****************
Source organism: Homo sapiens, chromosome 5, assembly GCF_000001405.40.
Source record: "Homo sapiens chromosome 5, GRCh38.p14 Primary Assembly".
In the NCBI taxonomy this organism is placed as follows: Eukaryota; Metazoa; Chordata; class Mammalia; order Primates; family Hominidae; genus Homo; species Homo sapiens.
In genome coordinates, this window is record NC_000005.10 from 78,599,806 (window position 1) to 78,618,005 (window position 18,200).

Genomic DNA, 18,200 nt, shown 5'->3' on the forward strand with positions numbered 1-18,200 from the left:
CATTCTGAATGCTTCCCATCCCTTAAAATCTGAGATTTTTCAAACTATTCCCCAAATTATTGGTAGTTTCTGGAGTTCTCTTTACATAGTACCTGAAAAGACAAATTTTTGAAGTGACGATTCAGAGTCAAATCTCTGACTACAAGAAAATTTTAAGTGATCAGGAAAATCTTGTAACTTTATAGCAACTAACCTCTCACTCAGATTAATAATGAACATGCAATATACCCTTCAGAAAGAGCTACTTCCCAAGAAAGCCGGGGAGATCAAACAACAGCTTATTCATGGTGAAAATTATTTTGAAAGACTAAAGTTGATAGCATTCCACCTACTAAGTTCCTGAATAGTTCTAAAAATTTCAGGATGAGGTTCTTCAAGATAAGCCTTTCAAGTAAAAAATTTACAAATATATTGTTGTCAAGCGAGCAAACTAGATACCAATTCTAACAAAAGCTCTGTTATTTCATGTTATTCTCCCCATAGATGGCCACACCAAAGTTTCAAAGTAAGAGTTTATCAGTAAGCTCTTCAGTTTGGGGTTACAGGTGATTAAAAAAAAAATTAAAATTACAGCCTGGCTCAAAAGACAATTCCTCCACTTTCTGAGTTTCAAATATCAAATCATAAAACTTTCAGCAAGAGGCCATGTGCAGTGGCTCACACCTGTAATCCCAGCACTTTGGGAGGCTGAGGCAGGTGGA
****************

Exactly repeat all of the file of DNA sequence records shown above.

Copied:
Source organism: Homo sapiens, chromosome 5, assembly GCF_000001405.40.
Source record: "Homo sapiens chromosome 5, GRCh38.p14 Primary Assembly".
In the NCBI taxonomy this organism is placed as follows: Eukaryota; Metazoa; Chordata; class Mammalia; order Primates; family Hominidae; genus Homo; species Homo sapiens.
In genome coordinates, this window is record NC_000005.10 from 78,599,806 (window position 1) to 78,618,005 (window position 18,200).

Genomic DNA, 18,200 nt, shown 5'->3' on the forward strand with positions numbered 1-18,200 from the left:
CATTCTGAATGCTTCCCATCCCTTAAAATCTGAGATTTTTCAAACTATTCCCCAAATTATTGGTAGTTTCTGGAGTTCTCTTTACATAGTACCTGAAAAGACAAATTTTTGAAGTGACGATTCAGAGTCAAATCTCTGACTACAAGAAAATTTTAAGTGATCAGGAAAATCTTGTAACTTTATAGCAACTAACCTCTCACTCAGATTAATAATGAACATGCAATATACCCTTCAGAAAGAGCTACTTCCCAAGAAAGCCGGGGAGATCAAACAACAGCTTATTCATGGTGAAAATTATTTTGAAAGACTAAAGTTGATAGCATTCCACCTACTAAGTTCCTGAATAGTTCTAAAAATTTCAGGATGAGGTTCTTCAAGATAAGCCTTTCAAGTAAAAAATTTACAAATATATTGTTGTCAAGCGAGCAAACTAGATACCAATTCTAACAAAAGCTCTGTTATTTCATGTTATTCTCCCCATAGATGGCCACACCAAAGTTTCAAAGTAAGAGTTTATCAGTAAGCTCTTCAGTTTGGGGTTACAGGTGATTAAAAAAAAAATTAAAATTACAGCCTGGCTCAAAAGACAATTCCTCCACTTTCTGAGTTTCAAATATCAAATCATAAAACTTTCAGCAAGAGGCCATGTGCAGTGGCTCACACCTGTAATCCCAGCACTTTGGGAGGCTGAGGCAGGTGGA